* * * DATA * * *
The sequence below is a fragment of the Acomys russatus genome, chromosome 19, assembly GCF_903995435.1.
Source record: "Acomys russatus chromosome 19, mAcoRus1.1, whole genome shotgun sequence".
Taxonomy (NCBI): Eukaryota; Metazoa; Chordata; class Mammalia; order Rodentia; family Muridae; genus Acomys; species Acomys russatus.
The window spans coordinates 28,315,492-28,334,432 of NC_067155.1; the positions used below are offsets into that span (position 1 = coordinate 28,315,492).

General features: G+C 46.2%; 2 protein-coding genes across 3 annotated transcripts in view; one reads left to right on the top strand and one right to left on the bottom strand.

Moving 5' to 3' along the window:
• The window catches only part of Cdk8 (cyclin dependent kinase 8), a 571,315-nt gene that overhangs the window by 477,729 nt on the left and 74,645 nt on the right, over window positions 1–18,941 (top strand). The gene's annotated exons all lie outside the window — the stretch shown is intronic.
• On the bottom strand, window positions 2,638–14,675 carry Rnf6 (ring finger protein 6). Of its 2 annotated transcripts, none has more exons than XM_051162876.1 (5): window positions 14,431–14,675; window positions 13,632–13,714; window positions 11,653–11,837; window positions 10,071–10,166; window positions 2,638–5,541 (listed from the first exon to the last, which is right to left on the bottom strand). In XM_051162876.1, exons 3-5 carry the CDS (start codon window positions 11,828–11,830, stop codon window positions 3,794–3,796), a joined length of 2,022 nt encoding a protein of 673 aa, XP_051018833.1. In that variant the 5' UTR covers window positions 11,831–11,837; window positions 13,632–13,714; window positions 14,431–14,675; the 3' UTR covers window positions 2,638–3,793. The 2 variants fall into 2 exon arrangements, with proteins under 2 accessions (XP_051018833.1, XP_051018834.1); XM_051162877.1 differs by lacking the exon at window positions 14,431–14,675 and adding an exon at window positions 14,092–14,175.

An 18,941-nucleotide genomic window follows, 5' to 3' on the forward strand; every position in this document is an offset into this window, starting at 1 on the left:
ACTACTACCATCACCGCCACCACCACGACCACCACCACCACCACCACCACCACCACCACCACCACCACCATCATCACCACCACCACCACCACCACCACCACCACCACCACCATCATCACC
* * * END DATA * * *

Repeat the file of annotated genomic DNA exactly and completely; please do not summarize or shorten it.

The sequence below is a fragment of the Acomys russatus genome, chromosome 19, assembly GCF_903995435.1.
Source record: "Acomys russatus chromosome 19, mAcoRus1.1, whole genome shotgun sequence".
Taxonomy (NCBI): Eukaryota; Metazoa; Chordata; class Mammalia; order Rodentia; family Muridae; genus Acomys; species Acomys russatus.
The window spans coordinates 28,315,492-28,334,432 of NC_067155.1; the positions used below are offsets into that span (position 1 = coordinate 28,315,492).

General features: G+C 46.2%; 2 protein-coding genes across 3 annotated transcripts in view; one reads left to right on the top strand and one right to left on the bottom strand.

Moving 5' to 3' along the window:
• The window catches only part of Cdk8 (cyclin dependent kinase 8), a 571,315-nt gene that overhangs the window by 477,729 nt on the left and 74,645 nt on the right, over window positions 1–18,941 (top strand). The gene's annotated exons all lie outside the window — the stretch shown is intronic.
• On the bottom strand, window positions 2,638–14,675 carry Rnf6 (ring finger protein 6). Of its 2 annotated transcripts, none has more exons than XM_051162876.1 (5): window positions 14,431–14,675; window positions 13,632–13,714; window positions 11,653–11,837; window positions 10,071–10,166; window positions 2,638–5,541 (listed from the first exon to the last, which is right to left on the bottom strand). In XM_051162876.1, exons 3-5 carry the CDS (start codon window positions 11,828–11,830, stop codon window positions 3,794–3,796), a joined length of 2,022 nt encoding a protein of 673 aa, XP_051018833.1. In that variant the 5' UTR covers window positions 11,831–11,837; window positions 13,632–13,714; window positions 14,431–14,675; the 3' UTR covers window positions 2,638–3,793. The 2 variants fall into 2 exon arrangements, with proteins under 2 accessions (XP_051018833.1, XP_051018834.1); XM_051162877.1 differs by lacking the exon at window positions 14,431–14,675 and adding an exon at window positions 14,092–14,175.

An 18,941-nucleotide genomic window follows, 5' to 3' on the forward strand; every position in this document is an offset into this window, starting at 1 on the left:
ACTACTACCATCACCGCCACCACCACGACCACCACCACCACCACCACCACCACCACCACCACCACCACCATCATCACCACCACCACCACCACCACCACCACCACCACCACCATCATCACC